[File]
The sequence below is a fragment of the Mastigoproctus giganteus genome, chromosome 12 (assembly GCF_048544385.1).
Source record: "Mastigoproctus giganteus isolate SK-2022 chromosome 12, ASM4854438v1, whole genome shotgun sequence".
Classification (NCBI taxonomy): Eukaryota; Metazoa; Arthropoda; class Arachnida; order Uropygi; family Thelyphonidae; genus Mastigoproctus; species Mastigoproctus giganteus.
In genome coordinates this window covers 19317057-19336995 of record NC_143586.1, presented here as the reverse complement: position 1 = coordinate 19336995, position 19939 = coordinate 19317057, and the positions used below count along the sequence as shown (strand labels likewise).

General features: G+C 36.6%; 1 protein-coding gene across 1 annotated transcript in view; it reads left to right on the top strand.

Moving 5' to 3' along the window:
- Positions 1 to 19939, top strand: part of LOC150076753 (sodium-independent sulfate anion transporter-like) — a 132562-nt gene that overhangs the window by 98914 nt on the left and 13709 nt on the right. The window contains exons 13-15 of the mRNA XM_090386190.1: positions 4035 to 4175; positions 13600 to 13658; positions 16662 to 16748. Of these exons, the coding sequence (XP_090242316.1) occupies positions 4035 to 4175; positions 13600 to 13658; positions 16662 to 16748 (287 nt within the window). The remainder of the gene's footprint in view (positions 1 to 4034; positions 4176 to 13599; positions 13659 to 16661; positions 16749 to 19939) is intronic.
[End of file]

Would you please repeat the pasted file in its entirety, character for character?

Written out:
The sequence below is a fragment of the Mastigoproctus giganteus genome, chromosome 12 (assembly GCF_048544385.1).
Source record: "Mastigoproctus giganteus isolate SK-2022 chromosome 12, ASM4854438v1, whole genome shotgun sequence".
Classification (NCBI taxonomy): Eukaryota; Metazoa; Arthropoda; class Arachnida; order Uropygi; family Thelyphonidae; genus Mastigoproctus; species Mastigoproctus giganteus.
In genome coordinates this window covers 19317057-19336995 of record NC_143586.1, presented here as the reverse complement: position 1 = coordinate 19336995, position 19939 = coordinate 19317057, and the positions used below count along the sequence as shown (strand labels likewise).

General features: G+C 36.6%; 1 protein-coding gene across 1 annotated transcript in view; it reads left to right on the top strand.

Moving 5' to 3' along the window:
- Positions 1 to 19939, top strand: part of LOC150076753 (sodium-independent sulfate anion transporter-like) — a 132562-nt gene that overhangs the window by 98914 nt on the left and 13709 nt on the right. The window contains exons 13-15 of the mRNA XM_090386190.1: positions 4035 to 4175; positions 13600 to 13658; positions 16662 to 16748. Of these exons, the coding sequence (XP_090242316.1) occupies positions 4035 to 4175; positions 13600 to 13658; positions 16662 to 16748 (287 nt within the window). The remainder of the gene's footprint in view (positions 1 to 4034; positions 4176 to 13599; positions 13659 to 16661; positions 16749 to 19939) is intronic.